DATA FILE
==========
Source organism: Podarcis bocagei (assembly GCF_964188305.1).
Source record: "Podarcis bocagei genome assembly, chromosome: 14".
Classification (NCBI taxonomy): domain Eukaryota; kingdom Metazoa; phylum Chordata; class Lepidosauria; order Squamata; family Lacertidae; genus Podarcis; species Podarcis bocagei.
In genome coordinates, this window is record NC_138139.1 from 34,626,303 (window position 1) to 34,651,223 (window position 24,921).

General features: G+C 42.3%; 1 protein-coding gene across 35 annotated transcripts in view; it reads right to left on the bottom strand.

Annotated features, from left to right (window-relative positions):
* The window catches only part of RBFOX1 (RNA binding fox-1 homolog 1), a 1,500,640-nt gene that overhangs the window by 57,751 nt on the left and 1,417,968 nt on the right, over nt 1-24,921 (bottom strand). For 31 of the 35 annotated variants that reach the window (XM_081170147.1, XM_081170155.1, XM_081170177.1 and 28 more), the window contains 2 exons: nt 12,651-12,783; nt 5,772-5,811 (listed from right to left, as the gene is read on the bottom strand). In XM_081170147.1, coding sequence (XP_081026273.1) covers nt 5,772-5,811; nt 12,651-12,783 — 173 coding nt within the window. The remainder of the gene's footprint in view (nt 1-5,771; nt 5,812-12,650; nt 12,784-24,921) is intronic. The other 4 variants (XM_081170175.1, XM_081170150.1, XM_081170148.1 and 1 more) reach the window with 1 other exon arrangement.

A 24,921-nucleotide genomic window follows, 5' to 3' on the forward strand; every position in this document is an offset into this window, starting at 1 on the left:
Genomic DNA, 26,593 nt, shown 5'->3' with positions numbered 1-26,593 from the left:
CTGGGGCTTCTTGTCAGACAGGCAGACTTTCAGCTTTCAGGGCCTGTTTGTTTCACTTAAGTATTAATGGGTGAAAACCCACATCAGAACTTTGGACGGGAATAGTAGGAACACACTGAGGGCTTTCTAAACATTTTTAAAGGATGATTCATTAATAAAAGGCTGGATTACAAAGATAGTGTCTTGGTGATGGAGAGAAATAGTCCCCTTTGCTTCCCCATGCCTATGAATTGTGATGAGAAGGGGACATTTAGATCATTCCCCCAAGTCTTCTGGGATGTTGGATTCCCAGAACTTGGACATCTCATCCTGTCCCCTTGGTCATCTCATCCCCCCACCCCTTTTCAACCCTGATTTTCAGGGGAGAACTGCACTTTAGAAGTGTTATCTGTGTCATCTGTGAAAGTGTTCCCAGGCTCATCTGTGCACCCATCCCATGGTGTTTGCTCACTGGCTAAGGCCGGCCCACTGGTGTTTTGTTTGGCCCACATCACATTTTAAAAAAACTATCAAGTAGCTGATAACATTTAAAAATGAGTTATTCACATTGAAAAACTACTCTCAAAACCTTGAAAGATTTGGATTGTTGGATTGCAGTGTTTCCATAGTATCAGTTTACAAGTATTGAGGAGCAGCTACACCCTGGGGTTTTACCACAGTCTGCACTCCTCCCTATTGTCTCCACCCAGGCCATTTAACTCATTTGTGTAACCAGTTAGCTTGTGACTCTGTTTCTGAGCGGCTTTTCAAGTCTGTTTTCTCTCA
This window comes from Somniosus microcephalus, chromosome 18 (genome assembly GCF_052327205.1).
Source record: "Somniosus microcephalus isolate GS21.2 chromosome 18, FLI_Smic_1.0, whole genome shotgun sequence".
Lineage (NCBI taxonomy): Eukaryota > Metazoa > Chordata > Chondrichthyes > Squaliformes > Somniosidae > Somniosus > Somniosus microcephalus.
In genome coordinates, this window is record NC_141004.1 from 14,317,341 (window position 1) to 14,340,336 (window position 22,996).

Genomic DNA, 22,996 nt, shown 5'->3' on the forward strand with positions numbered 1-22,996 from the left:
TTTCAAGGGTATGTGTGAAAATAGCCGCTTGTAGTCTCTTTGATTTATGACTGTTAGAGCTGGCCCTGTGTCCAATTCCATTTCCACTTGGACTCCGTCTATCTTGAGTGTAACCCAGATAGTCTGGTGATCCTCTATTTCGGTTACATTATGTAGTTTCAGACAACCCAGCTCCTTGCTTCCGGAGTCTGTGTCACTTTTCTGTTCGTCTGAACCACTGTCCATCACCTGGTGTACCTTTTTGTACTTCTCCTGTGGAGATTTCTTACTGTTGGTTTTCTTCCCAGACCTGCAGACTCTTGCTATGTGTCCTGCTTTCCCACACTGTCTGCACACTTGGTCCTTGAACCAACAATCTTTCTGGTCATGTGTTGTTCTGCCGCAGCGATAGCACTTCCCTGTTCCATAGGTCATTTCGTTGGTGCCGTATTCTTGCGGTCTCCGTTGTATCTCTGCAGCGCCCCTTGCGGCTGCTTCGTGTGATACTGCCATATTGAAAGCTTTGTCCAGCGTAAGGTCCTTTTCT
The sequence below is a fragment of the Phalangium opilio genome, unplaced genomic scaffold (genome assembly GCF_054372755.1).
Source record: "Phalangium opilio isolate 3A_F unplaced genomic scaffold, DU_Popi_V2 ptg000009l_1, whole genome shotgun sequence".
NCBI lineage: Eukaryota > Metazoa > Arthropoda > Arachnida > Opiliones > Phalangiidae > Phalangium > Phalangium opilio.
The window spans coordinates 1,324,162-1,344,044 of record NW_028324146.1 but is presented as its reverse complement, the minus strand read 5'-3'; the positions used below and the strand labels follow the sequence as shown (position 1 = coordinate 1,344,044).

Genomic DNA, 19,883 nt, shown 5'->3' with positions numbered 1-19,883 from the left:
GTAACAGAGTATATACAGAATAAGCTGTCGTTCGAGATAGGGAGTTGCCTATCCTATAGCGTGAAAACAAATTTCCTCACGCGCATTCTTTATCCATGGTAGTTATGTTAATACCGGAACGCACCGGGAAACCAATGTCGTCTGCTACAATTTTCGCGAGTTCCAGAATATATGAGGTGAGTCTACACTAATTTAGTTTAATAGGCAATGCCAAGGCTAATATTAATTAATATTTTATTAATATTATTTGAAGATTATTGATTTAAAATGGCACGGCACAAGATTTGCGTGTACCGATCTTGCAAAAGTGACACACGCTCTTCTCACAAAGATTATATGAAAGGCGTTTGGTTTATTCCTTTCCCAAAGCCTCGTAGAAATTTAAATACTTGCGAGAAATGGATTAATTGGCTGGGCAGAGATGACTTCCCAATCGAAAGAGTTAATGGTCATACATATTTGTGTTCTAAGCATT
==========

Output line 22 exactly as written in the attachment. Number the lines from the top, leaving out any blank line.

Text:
GTAACAGAGTATATACAGAATAAGCTGTCGTTCGAGATAGGGAGTTGCCTATCCTATAGCGTGAAAACAAATTTCCTCACGCGCATTCTTTATCCATGGTAGTTATGTTAATACCGGAACGCACCGGGAAACCAATGTCGTCTGCTACAATTTTCGCGAGTTCCAGAATATATGAGGTGAGTCTACACTAATTTAGTTTAATAGGCAATGCCAAGGCTAATATTAATTAATATTTTATTAATATTATTTGAAGATTATTGATTTAAAATGGCACGGCACAAGATTTGCGTGTACCGATCTTGCAAAAGTGACACACGCTCTTCTCACAAAGATTATATGAAAGGCGTTTGGTTTATTCCTTTCCCAAAGCCTCGTAGAAATTTAAATACTTGCGAGAAATGGATTAATTGGCTGGGCAGAGATGACTTCCCAATCGAAAGAGTTAATGGTCATACATATTTGTGTTCTAAGCATT